It seemed the little fella passed away some time ago, so I wasn’t worried about an ongoing problem, but I still had to clean it all out.  Buried under the rubbish was also an x-rated 8mm film reel and a flyer for it, a relic from the early 70s it seemed.  It too was discarded among all the other mouse droppings and nest scraps.  But not before Amanda ran upstairs to get us these “sanitation masks.”

Dad supervised.

Once I had swept up the area, it was clear that some deeper sanitation was required.  I cut and threw away sections of the old wood frame and applied vinegar and KilZ to areas that were obviously nasty.

At this point, it was clear to me that the frame would have to be rebuilt as well.  After a long dismantling period, I salvaged the bulk of the wood and nails from the existing bench.  At this point, I decided to rebuild the frame larger to accomodate the larger sized butcher block surface. But not before accidentally breaking a light bulb, adding broken glass to the list of clean up duties.

Exactly like the old frame only slightly bigger

The completed bench minus the vise

So, all of this over two weeks was for this:

And that’s why when you start a simple thirty minute project, don’t be shocked when two weeks of your life fly by before it’s finished.

Post by Lanny

Gardening on the Urban Frontier

As previously mentioned, a major item on the must-have list was a large enough yard that received adequate sunlight and could handle a significant amount of vegetables.  I passed on many a fine house because the yard was either too small or too shaded.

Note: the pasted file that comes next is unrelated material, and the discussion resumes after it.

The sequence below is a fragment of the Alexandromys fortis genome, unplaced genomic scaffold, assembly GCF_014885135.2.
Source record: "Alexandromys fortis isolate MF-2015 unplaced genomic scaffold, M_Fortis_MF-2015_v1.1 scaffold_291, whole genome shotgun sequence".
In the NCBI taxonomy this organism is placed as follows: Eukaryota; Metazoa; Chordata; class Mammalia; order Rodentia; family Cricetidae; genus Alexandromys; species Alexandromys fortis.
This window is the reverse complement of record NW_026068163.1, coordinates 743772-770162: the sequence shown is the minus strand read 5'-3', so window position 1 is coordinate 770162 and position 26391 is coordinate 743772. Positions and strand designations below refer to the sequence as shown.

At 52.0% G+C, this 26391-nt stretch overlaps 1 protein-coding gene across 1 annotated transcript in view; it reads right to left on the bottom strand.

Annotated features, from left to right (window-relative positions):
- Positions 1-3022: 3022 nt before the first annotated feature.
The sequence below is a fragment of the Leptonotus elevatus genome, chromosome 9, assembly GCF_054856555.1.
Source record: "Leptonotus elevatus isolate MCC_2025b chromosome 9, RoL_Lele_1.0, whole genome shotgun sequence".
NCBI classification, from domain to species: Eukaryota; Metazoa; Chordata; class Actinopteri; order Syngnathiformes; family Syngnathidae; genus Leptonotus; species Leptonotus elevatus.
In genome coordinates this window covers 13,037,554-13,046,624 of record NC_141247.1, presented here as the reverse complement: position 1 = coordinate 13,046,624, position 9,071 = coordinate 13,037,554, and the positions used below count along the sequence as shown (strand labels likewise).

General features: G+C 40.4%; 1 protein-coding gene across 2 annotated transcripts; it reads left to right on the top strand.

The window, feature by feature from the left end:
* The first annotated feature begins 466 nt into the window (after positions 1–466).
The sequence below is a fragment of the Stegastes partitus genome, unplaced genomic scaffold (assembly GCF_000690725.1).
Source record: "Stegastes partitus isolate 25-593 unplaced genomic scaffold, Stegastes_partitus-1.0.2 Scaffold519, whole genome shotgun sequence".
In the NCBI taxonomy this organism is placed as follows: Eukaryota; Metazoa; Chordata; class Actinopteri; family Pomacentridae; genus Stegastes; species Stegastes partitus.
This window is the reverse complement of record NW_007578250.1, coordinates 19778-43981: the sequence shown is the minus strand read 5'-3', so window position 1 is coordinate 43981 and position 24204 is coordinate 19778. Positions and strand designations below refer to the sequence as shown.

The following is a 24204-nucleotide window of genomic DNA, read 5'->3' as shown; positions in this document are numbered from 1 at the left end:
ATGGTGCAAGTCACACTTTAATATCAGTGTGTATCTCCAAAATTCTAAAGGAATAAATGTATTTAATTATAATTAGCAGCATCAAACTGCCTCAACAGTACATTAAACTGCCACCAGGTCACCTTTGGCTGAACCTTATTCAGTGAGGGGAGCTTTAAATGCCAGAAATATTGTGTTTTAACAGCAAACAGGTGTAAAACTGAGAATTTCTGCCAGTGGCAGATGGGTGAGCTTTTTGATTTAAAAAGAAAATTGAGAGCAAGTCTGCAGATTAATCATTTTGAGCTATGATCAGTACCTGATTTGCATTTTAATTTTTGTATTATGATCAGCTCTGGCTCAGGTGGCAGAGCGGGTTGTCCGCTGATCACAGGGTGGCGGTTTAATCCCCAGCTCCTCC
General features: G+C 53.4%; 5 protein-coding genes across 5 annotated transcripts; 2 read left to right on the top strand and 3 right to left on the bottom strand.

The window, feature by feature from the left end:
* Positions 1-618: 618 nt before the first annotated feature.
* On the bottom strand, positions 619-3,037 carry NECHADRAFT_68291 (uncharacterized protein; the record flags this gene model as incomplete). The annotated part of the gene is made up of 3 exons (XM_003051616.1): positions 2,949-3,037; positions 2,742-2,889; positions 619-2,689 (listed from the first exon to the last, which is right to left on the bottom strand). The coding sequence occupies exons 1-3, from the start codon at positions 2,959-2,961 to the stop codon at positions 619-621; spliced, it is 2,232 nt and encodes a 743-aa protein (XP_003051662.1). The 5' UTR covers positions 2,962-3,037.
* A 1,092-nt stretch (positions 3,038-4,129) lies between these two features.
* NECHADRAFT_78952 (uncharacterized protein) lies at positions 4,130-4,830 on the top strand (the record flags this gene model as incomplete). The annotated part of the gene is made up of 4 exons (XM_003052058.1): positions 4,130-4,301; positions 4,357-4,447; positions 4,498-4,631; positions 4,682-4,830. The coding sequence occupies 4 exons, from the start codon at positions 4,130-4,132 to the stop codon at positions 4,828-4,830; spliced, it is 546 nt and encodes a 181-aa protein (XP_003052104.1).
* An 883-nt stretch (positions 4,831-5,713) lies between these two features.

Our cluster of potted herbs

Due to the timeframe, we weren’t able to get earlier growing veggies into the ground in time, so we kept the selection small, or so we intended, i.e. the Tomatoes and more Tomatoes post.  We ended up planting Tomatoes, Peppers, Kale, Swiss Chard, Cilantro, Onions, Chives, Oregano, Thyme, Rosemary, Spearmint, Lettuce, Spinach, Arugula, and Raspberry Bushes.

Newly planted Raspberry bushes

While this did exceed our “keeping it small our first year” gardening strategy, nature had its own way of regulating my potential harvest.  Six weeks of no rain and frequently hitting near and over 100 degree temperatures took care of the spinach, onions, and all but one chive plant, as well as severely thinning out the lettuce, sections of newly planted grass, and many flowers.

Amanda watering some thirsty Tomato plants

Doing our best to not be distressed by the actions of Mother Nature, we’ve been selectively watering our plants to carry them through the dry spell.  Most of them are hanging on remarkably well considering the harsh conditions, but I just keeping thinking about how if we didn’t live in the 21st century in the U.S. with access to water and respite from this heat, we’d all be dead along with the plants.

Post by Lanny

Unfinished Projects

Basements seem to be the universal place for bizarre doings.  Some of our homeowner friends discovered odd things in their basements (my favorite is the fold-out-of-the-wall toy train track), and we found all sorts of odd things in most of the basements during our house hunting.  Here is the first interesting relic we found in our basement (another post to come on more basement “treasures”).

We’re not quite sure what it is, but my best guess is that it was intended to be a fireplace facade.  However, it seems that after the base was laid, the project was abandoned.  And what was under that big brown lid?  A giant pile of rubbish which the sellers were kind enough to leave for us. It was mostly mortar and bricks, but I also found a toy car, marbles, cigarette butts, and broken bits of plastic.